It’s berry season, and I couldn’t be happier
For the longest time, the idea of a berry season in Haiti seemed foreign to me. Even though fraises des bois grew everywhere like wild berries, as a child these were the only berry variety I knew. I thus thought an actual berry season only existed in other countries. Indeed, when we were kids, my siblings and I did handpick fraises des bois on our mountain hikes. They were a fun fruity twist to our three-hour walks to Kenscoff, the nearest town. Most importantly, they made those trips more bearable on our short legs as you will find out if you head over to my Wild berries ? Berries ? « Rezen » ? article.
I couldn’t help but envy those kids in my books, however.
I am sure many Haitian girls from my generation can relate. We grew up reading and collecting books like Martine and Comtesse de Ségur. These books took us on endless adventures and made us dream of a life in the wild. Les Petites Filles Modèles from my Comtesse de Ségur collection, often made a mess and stained their clothes handpicking a wide variety of berries. And, for the longest time, I wished I could do the same.
Today, thirty years later, my berry picking adventure dream has finally come true.
I even made sure to make a mess…with my hands. Lately, I have been rocking a new French manicure on my nails. I call it the Berry-French. I can happily say that we do have a berry season in Haiti. These past few weeks, we have harvested mulberries, strawberries and wild berries. Needless to say, I have been on many fun culinary berry adventures. And this is just the beginning.
Below, you will find a list of my most recent concoctions from this berry season.
I am sure this repertoire will expand now that we’re spending more time quarantined at home with the coronavirus. I will keep you updated on Instagram. In the meantime, enjoy the ideas below. Most importantly, embrace them as your own!
Handpick and eat them:
This is perhaps my favorite way of enjoying mulberries. You will often catch me at the wee hours of the morning, when the night dew hasn’t even dried yet, coffee in hand juggling to handpick the fruits. I call that my morning Vitamin C.
Make some fresh berry juice:
When I simply cannot eat the many harvests, I turn to juice. We’ve been combining strawberries and berries, pureeing them and enjoying them with ice. I like mine with a squeeze of lime juice. My dad enjoys his with milk. Try both versions. Adopt the one you prefer.
This is perhaps one of the most versatile recipes. It pairs well with waffles and crêpes. I bet it would be a beautiful cake drizzle.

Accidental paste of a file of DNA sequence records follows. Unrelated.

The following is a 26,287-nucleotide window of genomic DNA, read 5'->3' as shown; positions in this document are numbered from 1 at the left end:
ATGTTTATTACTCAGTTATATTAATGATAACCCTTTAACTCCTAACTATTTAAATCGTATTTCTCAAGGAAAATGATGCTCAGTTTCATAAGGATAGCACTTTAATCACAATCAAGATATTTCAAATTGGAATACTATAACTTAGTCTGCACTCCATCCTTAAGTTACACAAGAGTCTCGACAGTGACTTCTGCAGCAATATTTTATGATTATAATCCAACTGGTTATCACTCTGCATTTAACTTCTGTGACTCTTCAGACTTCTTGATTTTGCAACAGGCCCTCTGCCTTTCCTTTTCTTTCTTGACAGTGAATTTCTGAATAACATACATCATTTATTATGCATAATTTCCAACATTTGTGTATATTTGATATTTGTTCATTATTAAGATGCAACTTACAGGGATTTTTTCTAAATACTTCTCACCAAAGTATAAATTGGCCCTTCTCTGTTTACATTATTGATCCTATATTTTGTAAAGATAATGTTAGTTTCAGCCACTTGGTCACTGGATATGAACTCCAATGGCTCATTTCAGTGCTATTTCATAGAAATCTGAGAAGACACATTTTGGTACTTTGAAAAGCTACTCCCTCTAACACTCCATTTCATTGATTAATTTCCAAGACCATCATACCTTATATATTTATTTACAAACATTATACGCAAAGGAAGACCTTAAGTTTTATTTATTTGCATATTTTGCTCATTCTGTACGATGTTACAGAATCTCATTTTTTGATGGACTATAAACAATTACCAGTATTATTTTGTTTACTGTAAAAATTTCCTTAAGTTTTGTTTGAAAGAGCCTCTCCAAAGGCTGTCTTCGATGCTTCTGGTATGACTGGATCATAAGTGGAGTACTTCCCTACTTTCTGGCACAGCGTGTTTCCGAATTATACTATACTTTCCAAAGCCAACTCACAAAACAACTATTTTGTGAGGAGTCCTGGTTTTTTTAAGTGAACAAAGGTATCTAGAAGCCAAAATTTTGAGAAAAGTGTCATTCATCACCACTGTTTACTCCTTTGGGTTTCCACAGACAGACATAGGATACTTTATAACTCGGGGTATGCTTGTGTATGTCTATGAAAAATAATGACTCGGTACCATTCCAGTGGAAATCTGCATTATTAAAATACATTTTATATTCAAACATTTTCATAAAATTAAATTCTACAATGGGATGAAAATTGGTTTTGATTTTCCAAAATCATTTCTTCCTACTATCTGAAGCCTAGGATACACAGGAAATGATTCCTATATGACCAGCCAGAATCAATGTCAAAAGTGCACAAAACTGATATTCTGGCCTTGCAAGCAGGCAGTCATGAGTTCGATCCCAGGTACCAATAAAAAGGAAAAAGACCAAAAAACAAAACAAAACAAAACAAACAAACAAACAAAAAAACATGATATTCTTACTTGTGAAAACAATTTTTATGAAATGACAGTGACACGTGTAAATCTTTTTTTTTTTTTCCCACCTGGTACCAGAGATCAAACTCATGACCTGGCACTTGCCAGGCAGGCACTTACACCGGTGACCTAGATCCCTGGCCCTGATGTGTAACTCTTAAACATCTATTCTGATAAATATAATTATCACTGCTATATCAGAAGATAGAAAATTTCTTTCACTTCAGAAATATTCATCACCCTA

Whip up a fresh batch of zesty mulberry compote or jam with thyme:
This is a great way to preserve the mulberries till long after the season is over. Though, I will confess my batch is already gone. It quickly disappeared in some Greek yogurt topped with homemade granola. But I bet it would be great with some brie or camembert. I am definitely eating my next batch this way. Because there will be a few next batches!
Use them to garnish a copious breakfast:
What’s dreamier than homemade waffles or crêpes topped with fresh berries? It’s the perfect complement to the mulberry curd.
- Prepare a cocktail:
I could never let the berry season end without a happy hour! To make the perfect quick cocktail: simply mash some fresh berries with sugar, lime juice and a few freshly handpicked ti bonm leaves, add some berry juice and finish with your favorite spirit. Mine is white rum.
Bake a pie:
You can quickly prepare one using the same ingredients as the compote. Just combine them uncooked on a pie dough. Use this recipe as your guide. I added some rapadou and thyme to mine to give it an extra oomph.
Make ice cream:
This is a dream of mine. But, these days, the electricity doesn’t last long enough for me to go on this frozen adventure. I would surely end up with just another glass of creamy mulberry juice. I do hope to be able to prepare some one day soon. You will of course be the firsts to hear all about it.
Put the fruits in a bottle filled with kleren and a few spoonful of sugar. In a few months, you will have a tranpe to help you warm up in the winter.
A zesty lime & thyme mulberry compote
This mulberry jam is unlike anything you've had before. On a whim, I decided to add a sprig of thyme, the best decision I could have ever made. It pairs well with some yogurt and granola.
- 1½ cup of mulberries
- ½ cup of sugar
- 1 lime juice
- 1 zest of lime
- 1 sprig of thyme
Wash the mulberries and cut the green stems out
Transfer to a non stick pan (I used the Red Copper Non-Stick Pan) sprinkle with the lime zest and thyme
Cover with the sugar and drizzle the lime juice
Cook uncovered on low heat until syrupy about 40 minutes, making sure to mash the fruits to help them release their juice
Transfer to a glass jar and preserve